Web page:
Although beef jerky would probably store safely at room temperature for a while, I don't take chances with ours. If you are experimenting with lower-salt marinades, then freezing is an even better idea. I bag jerky in snack-sized portions, which then go into a heavy duty gallon zip-top bag for freezer storage. strips of jerky on blue plate with wedge of cheese and loaf endIt takes up less room than the same amount of frozen meat, although it usually doesn't last long enough for space to be a concern. Beef jerky, a chunk of cheese, crusty bread, and handful of dried fruit makes a no-fuss, portable meal for busy days.

Put your new (or old) dehydrator to use in any season!

Move your mouse over images and links for additional information (allow the cursor to hover over the image for a second or two, and a pop-up caption will appear).

Follow manufacturer's recommendations to ensure food safety.  Beef jerky is probably not compatable with a low sodium diet.  If you choose to reduce the amount of salt in a jerky recipe, you could increase the chance of bacterial contamination during drying or while in storage.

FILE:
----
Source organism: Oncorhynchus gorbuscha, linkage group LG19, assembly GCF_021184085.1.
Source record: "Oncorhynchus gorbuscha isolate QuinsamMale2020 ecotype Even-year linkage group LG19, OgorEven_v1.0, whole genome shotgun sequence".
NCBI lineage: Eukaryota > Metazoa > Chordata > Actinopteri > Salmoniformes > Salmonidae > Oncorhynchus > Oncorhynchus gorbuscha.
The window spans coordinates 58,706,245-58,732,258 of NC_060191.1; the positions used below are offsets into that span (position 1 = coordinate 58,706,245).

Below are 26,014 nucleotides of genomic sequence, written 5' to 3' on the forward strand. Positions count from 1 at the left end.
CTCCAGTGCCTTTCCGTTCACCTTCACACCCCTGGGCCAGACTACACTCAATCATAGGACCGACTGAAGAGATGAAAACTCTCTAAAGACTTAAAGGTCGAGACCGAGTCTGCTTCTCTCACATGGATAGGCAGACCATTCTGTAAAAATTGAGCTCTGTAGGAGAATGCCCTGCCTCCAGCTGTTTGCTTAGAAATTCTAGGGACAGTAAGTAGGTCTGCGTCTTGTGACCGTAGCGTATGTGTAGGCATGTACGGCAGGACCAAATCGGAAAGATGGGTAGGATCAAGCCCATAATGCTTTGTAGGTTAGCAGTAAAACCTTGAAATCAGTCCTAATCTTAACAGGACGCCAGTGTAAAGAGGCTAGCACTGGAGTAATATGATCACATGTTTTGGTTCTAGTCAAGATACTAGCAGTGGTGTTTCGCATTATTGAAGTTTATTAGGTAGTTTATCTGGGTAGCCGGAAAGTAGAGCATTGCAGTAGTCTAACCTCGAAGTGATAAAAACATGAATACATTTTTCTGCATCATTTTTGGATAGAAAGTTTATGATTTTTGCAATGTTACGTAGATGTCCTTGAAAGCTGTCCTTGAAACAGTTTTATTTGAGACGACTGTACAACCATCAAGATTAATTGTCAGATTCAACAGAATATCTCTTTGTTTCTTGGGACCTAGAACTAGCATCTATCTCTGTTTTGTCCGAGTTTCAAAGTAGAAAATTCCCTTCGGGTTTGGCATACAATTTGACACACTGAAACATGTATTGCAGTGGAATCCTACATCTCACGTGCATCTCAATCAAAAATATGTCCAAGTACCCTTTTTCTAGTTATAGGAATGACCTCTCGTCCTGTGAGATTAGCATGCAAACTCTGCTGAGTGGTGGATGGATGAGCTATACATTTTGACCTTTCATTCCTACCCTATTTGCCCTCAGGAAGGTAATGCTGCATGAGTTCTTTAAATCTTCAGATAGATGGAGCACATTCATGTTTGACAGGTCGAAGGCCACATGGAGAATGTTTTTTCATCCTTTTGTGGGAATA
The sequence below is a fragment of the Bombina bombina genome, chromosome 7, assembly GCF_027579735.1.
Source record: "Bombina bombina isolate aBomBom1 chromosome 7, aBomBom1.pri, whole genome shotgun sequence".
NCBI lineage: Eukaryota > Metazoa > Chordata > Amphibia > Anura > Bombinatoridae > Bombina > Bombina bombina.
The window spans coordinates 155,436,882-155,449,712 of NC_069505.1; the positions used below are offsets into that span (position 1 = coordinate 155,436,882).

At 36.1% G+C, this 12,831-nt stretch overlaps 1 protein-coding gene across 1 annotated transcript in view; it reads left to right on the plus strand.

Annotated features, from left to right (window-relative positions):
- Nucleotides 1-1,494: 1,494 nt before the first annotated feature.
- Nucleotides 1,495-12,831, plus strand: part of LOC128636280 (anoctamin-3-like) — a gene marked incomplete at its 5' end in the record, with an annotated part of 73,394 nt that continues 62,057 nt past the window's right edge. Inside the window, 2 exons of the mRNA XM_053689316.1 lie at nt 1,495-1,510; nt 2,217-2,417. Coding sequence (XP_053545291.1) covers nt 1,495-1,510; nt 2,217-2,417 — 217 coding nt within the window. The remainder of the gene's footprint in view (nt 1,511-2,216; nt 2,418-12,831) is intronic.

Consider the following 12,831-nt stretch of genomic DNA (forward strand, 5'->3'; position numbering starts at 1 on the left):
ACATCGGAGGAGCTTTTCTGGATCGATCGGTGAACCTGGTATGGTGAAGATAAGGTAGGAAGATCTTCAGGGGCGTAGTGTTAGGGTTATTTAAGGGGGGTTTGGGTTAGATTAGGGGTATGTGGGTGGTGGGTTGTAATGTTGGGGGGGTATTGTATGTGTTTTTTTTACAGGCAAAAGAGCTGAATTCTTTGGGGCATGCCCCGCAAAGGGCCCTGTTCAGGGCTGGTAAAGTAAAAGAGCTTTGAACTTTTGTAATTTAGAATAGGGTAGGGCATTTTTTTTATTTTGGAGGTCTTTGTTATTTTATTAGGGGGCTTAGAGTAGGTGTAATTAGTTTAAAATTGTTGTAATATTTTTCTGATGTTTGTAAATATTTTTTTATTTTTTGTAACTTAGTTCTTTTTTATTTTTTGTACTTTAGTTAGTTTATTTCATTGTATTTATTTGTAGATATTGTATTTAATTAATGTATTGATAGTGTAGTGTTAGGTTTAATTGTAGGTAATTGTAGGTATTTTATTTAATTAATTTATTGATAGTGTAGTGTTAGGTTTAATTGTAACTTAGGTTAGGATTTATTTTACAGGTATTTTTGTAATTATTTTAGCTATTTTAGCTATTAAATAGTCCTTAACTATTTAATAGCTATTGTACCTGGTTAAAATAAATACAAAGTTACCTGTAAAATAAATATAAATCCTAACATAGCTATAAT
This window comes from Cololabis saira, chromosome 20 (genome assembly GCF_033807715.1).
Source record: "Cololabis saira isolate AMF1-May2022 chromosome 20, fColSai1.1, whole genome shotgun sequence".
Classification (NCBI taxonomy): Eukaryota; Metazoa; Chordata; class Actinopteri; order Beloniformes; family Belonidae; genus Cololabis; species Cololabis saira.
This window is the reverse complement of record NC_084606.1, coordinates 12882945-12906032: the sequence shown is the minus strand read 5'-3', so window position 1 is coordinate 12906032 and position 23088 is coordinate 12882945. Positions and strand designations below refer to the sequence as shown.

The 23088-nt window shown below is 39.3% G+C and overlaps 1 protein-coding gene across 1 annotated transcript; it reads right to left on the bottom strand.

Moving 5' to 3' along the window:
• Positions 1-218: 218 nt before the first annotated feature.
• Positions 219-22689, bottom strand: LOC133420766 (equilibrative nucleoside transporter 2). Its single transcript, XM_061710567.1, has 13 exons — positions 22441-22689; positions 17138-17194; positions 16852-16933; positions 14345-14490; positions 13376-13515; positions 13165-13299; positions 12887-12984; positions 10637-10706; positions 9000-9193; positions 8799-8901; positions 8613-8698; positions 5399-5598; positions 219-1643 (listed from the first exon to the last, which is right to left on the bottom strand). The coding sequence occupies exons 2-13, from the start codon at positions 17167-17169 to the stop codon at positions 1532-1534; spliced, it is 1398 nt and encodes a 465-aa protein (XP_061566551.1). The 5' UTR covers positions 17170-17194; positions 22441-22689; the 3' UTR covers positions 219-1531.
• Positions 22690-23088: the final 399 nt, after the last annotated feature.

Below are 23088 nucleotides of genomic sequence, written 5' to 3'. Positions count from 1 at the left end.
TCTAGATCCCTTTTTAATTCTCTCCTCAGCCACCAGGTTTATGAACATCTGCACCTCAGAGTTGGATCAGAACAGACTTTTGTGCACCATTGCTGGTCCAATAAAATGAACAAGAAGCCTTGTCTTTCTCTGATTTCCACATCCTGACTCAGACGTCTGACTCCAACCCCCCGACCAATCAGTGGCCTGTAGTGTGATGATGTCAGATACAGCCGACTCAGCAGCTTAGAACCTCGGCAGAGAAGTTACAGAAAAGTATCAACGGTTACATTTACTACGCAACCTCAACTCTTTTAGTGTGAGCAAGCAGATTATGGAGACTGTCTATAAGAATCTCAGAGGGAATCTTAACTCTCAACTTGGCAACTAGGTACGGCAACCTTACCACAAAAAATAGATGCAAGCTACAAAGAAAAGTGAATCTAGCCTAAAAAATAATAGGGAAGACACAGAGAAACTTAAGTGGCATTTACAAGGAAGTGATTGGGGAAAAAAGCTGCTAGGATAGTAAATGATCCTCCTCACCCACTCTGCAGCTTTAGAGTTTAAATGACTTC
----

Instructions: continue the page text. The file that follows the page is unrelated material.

Image credits

The beef jerky photo was taken by the author. Other images are non-copyrighted photos, as follows:

Bison photo and cowbody roping steer photos contributed by "Taliesin" to

Longhorn image contributed by "bobainsworth" to

Red & xhite steer photo contributed by Magnus Rosendahl to

My thanks to  sundownr for helping with the caption on the thumbnail photo.





  About Jill M. Nicolaus  
Jill M. NicolausBetter known as "Critter" on DG, Jill lives in Frederick, MD, where she tries to fit as many plants as possible into a suburban back yard. The birds are mobbing our feeders lately, so Sunshine Girl and I have a job keeping the Flyby Cafe' open for business! This year, we put out a special feeder just for the squirrels, filled with a seed & corn blend. We still see them acrobatically snatching food from the other feeders, but at least now they let the birds get a beak in edgewise! (Images in my articles are from my photos, unless otherwise credited.)